PhillyDeals: Phila. analysts watch big events for placements

When Oscar host Ellen DeGeneres ordered pizza during Sunday's event, many noticed the Coca-Cola logo on the pizza boxes. While rival Pepsi was among the Oscar sponsors, Coca-Cola got $1.4M worth of brand exposure.
When Oscar host Ellen DeGeneres ordered pizza during Sunday's event, many noticed the Coca-Cola logo on the pizza boxes. While rival Pepsi was among the Oscar sponsors, Coca-Cola got $1.4M worth of brand exposure. (KEVIN WINTER / Getty Images)
Posted: March 05, 2014

When something like 40 million Americans watch the Oscars on a Sunday night - and when more than 100 million watch the Super Bowl, as they did earlier this winter - Eddie Decker and his team of analysts from Front Row Marketing in South Philly are watching the watchers.

At the firm's "war room" at Comcast-Spectacor's Wells Fargo Center, and on site at the events, they watch the shows and the brand-name products in ads, the paid placements and accidental appearances throughout the programming.

Decker's analytics team also scans Twitter, YouTube, Facebook and other social-media and viral-video sites for viewer reactions.

The findings of the 12-person analytics group are sold to clients of Front Row, a 60-person Comcast-Spectacor unit whose main business is negotiating sponsorship deals among sports teams, entertainment venues, producers, and product marketers.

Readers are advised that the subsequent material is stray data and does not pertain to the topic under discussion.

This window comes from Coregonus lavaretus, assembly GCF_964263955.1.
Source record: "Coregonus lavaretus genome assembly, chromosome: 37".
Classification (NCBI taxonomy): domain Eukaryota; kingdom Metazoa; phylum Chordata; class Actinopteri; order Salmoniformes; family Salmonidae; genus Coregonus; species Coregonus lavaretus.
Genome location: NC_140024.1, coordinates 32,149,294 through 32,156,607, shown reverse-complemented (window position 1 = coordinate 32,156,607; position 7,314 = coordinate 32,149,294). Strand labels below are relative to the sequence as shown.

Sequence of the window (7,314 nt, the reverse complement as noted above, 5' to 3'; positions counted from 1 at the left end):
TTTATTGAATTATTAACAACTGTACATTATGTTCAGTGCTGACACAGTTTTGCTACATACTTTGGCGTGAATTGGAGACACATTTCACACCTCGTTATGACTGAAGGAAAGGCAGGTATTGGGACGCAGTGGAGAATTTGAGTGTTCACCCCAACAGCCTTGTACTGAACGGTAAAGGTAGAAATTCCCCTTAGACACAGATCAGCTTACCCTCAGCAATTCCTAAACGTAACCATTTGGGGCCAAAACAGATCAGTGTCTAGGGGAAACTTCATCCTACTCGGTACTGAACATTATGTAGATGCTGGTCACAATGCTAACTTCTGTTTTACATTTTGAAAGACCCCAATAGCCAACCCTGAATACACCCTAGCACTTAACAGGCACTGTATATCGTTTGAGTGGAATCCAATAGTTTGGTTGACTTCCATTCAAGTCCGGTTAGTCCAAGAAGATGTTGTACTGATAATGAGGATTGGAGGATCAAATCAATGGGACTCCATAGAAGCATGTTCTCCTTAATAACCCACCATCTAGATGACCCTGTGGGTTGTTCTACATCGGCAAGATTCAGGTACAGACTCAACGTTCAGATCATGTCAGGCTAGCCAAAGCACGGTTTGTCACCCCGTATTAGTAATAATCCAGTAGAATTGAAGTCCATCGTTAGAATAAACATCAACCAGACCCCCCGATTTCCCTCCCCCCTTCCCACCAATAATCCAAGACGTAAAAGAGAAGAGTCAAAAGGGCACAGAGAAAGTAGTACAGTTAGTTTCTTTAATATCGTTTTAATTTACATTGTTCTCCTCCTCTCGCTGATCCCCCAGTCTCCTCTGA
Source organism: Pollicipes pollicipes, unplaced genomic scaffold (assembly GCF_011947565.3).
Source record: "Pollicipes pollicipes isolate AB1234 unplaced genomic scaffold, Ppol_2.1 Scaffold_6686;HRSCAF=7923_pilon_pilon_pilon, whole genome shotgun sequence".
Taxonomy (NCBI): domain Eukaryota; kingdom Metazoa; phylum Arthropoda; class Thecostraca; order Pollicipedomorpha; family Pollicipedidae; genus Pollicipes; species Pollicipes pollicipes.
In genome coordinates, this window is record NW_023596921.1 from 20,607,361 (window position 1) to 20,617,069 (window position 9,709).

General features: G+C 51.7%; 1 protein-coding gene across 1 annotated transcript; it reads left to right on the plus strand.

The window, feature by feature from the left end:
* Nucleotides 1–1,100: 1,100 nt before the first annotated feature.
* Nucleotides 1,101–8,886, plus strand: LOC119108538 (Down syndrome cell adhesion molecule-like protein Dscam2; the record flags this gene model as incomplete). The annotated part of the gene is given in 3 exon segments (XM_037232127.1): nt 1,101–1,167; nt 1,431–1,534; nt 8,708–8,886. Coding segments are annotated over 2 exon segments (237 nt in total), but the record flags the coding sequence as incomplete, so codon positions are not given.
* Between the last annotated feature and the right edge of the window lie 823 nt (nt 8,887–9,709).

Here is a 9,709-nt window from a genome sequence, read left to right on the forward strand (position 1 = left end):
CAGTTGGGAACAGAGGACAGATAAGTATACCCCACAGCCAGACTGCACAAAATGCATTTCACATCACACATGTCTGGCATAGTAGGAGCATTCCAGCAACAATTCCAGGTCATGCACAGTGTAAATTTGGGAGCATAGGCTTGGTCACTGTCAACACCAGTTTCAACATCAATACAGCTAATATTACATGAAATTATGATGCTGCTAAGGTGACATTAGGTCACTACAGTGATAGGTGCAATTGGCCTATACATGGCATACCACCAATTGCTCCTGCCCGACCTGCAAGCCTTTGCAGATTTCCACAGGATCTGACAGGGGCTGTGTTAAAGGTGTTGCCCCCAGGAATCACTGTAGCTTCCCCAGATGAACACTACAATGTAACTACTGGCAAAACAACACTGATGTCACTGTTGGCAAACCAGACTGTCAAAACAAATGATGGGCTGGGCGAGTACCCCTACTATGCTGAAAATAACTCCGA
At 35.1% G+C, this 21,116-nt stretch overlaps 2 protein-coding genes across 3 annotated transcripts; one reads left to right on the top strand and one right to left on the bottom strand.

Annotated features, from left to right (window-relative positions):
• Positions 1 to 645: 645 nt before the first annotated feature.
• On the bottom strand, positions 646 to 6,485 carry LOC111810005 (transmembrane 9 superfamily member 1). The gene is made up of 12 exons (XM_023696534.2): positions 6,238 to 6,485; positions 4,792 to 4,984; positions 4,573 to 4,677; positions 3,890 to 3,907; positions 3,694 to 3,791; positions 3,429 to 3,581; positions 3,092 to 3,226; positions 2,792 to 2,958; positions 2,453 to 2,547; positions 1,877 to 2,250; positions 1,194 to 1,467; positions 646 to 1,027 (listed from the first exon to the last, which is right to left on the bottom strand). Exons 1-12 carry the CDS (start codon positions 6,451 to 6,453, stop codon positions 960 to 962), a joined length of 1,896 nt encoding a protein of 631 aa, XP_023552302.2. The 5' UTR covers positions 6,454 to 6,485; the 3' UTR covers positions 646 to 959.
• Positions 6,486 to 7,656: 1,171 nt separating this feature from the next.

Clients for that business have included Oakley sunglasses, Giant Foods, the Eagles, 76ers, and Seattle Seahawks, Cisco, and the Michigan Lottery.

"Analytics gets in your head," says Decker, who studied sports management at Drexel University. "I can't watch hockey without thinking, 'Man, they missed great signage on the boards there.' "

 Front Row's analysts tracked The Macallan single-malt Scotch whiskey in the last James Bond film, and Bud Light in the Adam Sandler movie That's My Boy. The Internet and social media have made it simpler for advertisers to measure the impact of the coverage they buy and shape their messages in rapid response to the mood of a target group of consumers. By comparing paid-advertising costs to the amount, size, duration, and reaction given to products mentioned, Front Row hopes to assign clearer values to potential product placements and sponsorships.

So, for weeks before the Oscars, Decker and his team, who report to Front Row senior vice president Eric Smallwood, were checking traffic that consumers were posting on Facebook, as well as marketers and brand managers on Twitter, in reaction to the contending movies, actors and sponsors.

They calculated, for example, that Samsung Galaxy gained more than $1.2 million worth of exposure to U.S. viewers - and more abroad - from the use of one of its mobile Android phones by hostess Ellen DeGeneres in a widely retweeted selfie photo she posted, where she is framed by award-winning actors, Smallwood told me.

And despite the fact that Pepsi paid to sponsor the Oscars, rival Coca-Cola managed to get $1.4 million worth of brand exposure from its logo being printed on the boxes of Big Mama's & Papa's Pizzeria pizzas that were delivered on camera. That's what ad people call "guerrilla marketing."

Front Row's direct audience is limited and specialized - a few thousand followers received its "tweet-to-tweet coverage" of Oscars arcana.

Some of those have mass audiences: Darren Rovell of ESPN picked up the Coca-Cola estimate and blasted it out to more than 400,000 followers.

That's the idea, Decker concluded: "It's to get our own brand awareness out there," among the brands most likely to pay for real-time ad intelligence.


jdistefano@phillynews.com

215-313-3124

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